There has to be discernment in what we share, though, and how we respond. Remember the medium that you are using, and think about what you choose to share.

Taking the Online Dating Plunge is Scary

Author: Nicole Chininis, The Dating Game

If you’re anything like me, your experience with dating (or lack thereof) has not been the easiest thing in the world. So much so, that people around me started to get nervous.

“Are you trying hard enough?”

“You know, all it takes is to say yes to a date.”

“Are you meeting people?”

And the inevitable…


I’ve been asked that question more times than I can count. Honestly, I know people never meant it in a negative way, but like, duh, of course I have considered online dating and apps. Who on God’s green earth hasn’t either heard of online dating or tried it? I understand people’s concern, but there were a couple reasons why I was hesitant about it until recently.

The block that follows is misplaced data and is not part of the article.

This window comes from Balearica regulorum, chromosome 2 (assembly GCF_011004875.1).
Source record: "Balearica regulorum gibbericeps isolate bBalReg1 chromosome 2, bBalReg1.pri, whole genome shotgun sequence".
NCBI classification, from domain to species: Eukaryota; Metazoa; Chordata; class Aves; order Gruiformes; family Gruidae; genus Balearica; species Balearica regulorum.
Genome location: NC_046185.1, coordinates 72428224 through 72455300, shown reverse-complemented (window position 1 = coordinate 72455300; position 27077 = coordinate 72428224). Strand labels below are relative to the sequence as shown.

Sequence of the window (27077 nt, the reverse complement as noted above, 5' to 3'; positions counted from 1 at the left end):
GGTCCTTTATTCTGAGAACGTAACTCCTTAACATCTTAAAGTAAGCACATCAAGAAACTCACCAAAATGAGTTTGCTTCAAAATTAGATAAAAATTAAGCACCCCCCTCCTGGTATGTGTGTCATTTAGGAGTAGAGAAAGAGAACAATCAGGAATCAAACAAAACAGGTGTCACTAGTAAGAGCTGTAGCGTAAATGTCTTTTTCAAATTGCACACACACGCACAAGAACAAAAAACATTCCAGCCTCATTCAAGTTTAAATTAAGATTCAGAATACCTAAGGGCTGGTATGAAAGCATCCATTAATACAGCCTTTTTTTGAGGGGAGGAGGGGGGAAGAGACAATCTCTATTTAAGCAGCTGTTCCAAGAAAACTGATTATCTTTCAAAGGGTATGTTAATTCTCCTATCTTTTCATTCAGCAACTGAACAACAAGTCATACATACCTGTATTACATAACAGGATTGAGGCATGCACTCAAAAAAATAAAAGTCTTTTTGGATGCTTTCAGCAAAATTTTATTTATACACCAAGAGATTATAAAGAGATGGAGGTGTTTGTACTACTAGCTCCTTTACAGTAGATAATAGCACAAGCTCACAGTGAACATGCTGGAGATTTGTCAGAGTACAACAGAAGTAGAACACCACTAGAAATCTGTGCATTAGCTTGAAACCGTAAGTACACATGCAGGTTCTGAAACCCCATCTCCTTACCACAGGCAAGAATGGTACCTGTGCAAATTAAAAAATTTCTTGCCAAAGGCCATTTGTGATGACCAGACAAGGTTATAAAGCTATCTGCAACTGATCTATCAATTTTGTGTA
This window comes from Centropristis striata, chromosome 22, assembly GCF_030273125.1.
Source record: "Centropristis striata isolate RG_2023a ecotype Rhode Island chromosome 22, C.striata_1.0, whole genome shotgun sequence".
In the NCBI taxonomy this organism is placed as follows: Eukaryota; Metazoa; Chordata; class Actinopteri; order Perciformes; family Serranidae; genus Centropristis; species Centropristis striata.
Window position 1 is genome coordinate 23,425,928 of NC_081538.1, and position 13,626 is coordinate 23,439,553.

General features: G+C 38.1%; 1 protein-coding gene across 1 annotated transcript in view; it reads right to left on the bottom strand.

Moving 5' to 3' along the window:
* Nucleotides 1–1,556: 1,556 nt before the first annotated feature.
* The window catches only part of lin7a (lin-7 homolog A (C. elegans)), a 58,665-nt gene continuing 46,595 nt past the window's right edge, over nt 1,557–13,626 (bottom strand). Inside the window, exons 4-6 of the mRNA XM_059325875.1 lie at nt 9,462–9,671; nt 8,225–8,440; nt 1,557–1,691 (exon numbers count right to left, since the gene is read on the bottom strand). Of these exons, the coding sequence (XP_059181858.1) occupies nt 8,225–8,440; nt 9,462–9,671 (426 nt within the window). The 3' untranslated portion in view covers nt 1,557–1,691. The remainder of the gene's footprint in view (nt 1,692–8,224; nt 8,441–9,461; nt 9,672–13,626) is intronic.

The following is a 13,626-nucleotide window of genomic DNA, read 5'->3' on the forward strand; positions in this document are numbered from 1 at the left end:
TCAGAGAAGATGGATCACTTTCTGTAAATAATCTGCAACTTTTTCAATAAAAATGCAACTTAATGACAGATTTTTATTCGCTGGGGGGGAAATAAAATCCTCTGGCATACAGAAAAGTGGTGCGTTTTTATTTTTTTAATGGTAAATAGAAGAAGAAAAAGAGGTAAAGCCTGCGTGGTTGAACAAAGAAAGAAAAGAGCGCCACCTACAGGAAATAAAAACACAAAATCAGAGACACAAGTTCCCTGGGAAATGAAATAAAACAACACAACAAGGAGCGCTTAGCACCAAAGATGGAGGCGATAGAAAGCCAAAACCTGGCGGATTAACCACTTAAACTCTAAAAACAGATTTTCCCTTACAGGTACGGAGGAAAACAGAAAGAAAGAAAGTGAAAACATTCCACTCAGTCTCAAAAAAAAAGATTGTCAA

I wasn’t ready
Up until about a year ago, I wasn’t ready to put myself out there like that. I have been burned by the dating world in dramatic and tremendously hurtful ways. That proverbial rug had been ripped from underneath me too many times right when I had made my heart ready and open to someone. The thought of freely putting my heart on the market to potentially get ripped apart did not seem appealing. I was scared and I wasn’t ready.

I knew of no success
Yes, my friends were telling me all of these stories of people they knew who had met people online, but I had not personally known anyone to have a successful relationship due to online dating and apps. I didn’t trust the process. I had no confirmation. And I had nothing positive to entice me to want to join the online dating world.